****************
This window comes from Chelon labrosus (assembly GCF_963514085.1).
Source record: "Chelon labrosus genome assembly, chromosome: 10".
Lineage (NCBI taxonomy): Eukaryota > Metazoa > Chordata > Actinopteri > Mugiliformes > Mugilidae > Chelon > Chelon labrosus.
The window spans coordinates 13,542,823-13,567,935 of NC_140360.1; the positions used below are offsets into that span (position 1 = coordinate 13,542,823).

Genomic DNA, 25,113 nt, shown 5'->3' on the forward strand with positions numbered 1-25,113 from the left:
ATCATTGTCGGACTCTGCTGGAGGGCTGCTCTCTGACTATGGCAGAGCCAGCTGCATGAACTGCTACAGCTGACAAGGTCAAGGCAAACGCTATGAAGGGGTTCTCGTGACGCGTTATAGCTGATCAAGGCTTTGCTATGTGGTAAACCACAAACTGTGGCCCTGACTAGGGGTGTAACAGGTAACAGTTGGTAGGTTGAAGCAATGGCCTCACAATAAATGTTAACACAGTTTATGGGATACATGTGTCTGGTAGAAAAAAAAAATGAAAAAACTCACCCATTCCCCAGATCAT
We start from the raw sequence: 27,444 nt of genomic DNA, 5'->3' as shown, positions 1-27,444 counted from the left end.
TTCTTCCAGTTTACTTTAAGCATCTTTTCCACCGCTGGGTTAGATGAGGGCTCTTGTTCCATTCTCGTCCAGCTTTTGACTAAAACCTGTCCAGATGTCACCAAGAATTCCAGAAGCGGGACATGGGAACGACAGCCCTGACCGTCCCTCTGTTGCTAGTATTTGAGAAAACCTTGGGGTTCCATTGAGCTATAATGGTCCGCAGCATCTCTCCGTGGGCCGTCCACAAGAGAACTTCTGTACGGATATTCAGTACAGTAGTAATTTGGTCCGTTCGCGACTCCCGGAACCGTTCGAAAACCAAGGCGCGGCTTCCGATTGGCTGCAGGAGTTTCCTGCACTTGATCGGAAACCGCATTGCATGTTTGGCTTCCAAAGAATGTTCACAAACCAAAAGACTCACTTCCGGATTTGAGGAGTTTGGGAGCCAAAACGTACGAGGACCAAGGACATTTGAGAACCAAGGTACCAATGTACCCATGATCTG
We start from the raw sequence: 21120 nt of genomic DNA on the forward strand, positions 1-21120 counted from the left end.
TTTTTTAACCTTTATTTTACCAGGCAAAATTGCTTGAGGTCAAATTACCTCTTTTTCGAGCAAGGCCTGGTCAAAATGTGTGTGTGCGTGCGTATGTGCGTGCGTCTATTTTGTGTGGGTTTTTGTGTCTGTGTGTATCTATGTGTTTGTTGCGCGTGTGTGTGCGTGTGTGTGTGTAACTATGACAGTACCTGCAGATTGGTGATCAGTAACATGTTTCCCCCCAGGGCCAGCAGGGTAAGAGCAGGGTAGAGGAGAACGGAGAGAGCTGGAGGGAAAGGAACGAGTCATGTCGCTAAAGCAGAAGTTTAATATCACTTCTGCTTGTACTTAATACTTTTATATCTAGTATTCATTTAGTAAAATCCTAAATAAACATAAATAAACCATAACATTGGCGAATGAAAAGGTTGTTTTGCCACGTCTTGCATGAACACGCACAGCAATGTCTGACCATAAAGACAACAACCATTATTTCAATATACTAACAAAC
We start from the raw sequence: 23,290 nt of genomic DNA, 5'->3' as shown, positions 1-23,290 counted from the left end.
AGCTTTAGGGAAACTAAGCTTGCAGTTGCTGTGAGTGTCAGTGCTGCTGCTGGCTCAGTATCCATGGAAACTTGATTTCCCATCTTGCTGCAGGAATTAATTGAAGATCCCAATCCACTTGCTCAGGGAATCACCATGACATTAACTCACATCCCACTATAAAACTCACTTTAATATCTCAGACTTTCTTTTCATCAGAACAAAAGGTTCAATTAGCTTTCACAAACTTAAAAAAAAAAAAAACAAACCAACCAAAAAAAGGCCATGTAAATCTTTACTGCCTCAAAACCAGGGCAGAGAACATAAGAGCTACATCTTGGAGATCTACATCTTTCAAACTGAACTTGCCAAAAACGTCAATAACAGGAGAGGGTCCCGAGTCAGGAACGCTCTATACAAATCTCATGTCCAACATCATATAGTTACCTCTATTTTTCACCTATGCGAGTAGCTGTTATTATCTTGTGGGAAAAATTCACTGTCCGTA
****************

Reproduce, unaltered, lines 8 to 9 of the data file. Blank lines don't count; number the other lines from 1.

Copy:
TTCTTCCAGTTTACTTTAAGCATCTTTTCCACCGCTGGGTTAGATGAGGGCTCTTGTTCCATTCTCGTCCAGCTTTTGACTAAAACCTGTCCAGATGTCACCAAGAATTCCAGAAGCGGGACATGGGAACGACAGCCCTGACCGTCCCTCTGTTGCTAGTATTTGAGAAAACCTTGGGGTTCCATTGAGCTATAATGGTCCGCAGCATCTCTCCGTGGGCCGTCCACAAGAGAACTTCTGTACGGATATTCAGTACAGTAGTAATTTGGTCCGTTCGCGACTCCCGGAACCGTTCGAAAACCAAGGCGCGGCTTCCGATTGGCTGCAGGAGTTTCCTGCACTTGATCGGAAACCGCATTGCATGTTTGGCTTCCAAAGAATGTTCACAAACCAAAAGACTCACTTCCGGATTTGAGGAGTTTGGGAGCCAAAACGTACGAGGACCAAGGACATTTGAGAACCAAGGTACCAATGTACCCATGATCTG
We start from the raw sequence: 21120 nt of genomic DNA on the forward strand, positions 1-21120 counted from the left end.